This content was created by the National Sleep Foundation
Loud, sleep-interrupting snoring may seem like an adult-specific issue, but children aren’t immune. About 20% of kids snore from time to time, and in most cases, there’s no reason to be concerned by the nighttime noises. But if snorting or gasping sounds accompany the snoring, it could be a sign of a larger issue: sleep apnea.
The condition, which causes pauses in breathing throughout the night due to the obstruction of airways, affects one percent to 10 percent of children. Untreated sleep apnea can lead to high blood pressure, heart trouble, and poor growth, but luckily, there are a number of treatments available. One of the most common causes of sleep apnea in children is enlarged tonsils. If a doctor determines that this is what’s responsible for a child’s excessive snoring, he or she may surgically remove the tonsils. And because sleep apnea is more prevalent in overweight kids, a weight loss program could also help.If neither of these options is successful, doctors may recommend continuous positive airway pressure (CPAP). This involves the child wearing a CPAP mask during the night, which blows air into the airways to keep them open, helping to end the snoring.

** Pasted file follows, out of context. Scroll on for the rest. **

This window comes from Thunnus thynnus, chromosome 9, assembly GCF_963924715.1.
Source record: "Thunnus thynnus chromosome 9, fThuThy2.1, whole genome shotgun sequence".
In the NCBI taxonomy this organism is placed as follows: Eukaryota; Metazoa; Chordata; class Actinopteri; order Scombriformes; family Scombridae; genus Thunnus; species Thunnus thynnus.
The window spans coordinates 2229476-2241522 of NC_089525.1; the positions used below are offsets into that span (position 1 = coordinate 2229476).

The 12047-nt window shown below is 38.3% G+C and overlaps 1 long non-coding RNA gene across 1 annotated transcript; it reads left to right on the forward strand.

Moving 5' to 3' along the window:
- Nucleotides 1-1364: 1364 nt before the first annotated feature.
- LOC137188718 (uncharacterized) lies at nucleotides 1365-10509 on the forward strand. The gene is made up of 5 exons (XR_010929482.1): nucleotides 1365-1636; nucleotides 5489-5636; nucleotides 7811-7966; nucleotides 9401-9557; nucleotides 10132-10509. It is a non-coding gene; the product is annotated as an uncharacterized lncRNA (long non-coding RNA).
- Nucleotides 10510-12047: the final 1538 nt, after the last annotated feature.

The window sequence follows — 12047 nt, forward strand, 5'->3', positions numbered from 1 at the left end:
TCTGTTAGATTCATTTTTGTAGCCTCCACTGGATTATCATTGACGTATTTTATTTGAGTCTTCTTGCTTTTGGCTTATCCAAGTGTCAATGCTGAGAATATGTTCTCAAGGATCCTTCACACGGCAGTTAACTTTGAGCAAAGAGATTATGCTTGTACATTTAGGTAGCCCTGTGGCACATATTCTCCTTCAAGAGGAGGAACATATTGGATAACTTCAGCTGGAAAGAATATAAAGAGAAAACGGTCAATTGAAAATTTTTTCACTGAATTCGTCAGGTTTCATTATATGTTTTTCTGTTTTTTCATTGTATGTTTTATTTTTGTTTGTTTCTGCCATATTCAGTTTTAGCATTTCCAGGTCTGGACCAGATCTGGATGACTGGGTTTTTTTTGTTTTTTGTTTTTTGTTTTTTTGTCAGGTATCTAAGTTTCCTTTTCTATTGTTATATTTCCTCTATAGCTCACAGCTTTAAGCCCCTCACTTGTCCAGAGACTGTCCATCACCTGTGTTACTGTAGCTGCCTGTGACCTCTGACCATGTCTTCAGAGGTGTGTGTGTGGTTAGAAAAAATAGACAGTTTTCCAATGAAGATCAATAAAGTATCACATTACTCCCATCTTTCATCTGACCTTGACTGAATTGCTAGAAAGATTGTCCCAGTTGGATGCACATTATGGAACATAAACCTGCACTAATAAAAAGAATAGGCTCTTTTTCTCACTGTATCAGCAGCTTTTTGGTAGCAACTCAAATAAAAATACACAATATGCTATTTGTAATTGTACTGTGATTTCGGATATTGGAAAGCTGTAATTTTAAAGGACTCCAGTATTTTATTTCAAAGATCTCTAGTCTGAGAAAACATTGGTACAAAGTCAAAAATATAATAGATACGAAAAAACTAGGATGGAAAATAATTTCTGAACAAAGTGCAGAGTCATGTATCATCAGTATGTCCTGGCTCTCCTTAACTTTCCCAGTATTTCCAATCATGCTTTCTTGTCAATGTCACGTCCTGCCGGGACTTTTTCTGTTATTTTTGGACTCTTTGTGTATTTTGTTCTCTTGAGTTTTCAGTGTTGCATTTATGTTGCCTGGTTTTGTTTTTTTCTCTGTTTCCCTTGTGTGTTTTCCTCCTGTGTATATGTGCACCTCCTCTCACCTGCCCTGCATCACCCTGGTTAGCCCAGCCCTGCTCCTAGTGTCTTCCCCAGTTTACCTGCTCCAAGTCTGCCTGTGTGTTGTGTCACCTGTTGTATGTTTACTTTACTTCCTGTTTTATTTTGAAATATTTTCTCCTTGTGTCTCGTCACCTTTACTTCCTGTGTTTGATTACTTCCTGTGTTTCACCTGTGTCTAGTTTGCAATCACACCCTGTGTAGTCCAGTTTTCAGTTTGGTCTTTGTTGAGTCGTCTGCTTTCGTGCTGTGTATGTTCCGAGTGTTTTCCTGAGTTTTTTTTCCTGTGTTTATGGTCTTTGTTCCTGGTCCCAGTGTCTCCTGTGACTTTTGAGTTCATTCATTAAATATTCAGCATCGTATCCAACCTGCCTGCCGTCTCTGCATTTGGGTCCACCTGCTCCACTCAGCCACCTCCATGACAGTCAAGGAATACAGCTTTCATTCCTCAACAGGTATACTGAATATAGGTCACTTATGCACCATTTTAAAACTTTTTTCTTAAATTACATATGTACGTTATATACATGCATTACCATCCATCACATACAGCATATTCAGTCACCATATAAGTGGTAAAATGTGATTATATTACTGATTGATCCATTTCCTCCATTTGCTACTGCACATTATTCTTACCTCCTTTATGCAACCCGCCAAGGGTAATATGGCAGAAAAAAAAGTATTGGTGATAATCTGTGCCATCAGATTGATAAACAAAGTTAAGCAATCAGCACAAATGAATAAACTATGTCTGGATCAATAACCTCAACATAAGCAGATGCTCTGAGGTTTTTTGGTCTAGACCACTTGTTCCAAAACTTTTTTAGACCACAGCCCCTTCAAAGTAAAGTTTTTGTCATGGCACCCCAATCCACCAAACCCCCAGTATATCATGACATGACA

Talk to your pediatrician if you suspect that your child has sleep apnea. In addition to loud snoring, you may notice your child gasping for air during the night, tossing and turning, or sleeping in strange positions in an attempt to keep airways open. Signs of sleep apnea may also show up during the day. Children with sleep apnea often feel tired, since the condition wakes them from their sleep periodically throughout the night. In turn, they may have difficulty paying attention at school or be in an irritable mood. In fact, sleep apnea in children has been linked to a higher risk of depression and anxiety. The good news is that many kids outgrow sleep apnea, so talk with your doctor about which treatment method is right for your child.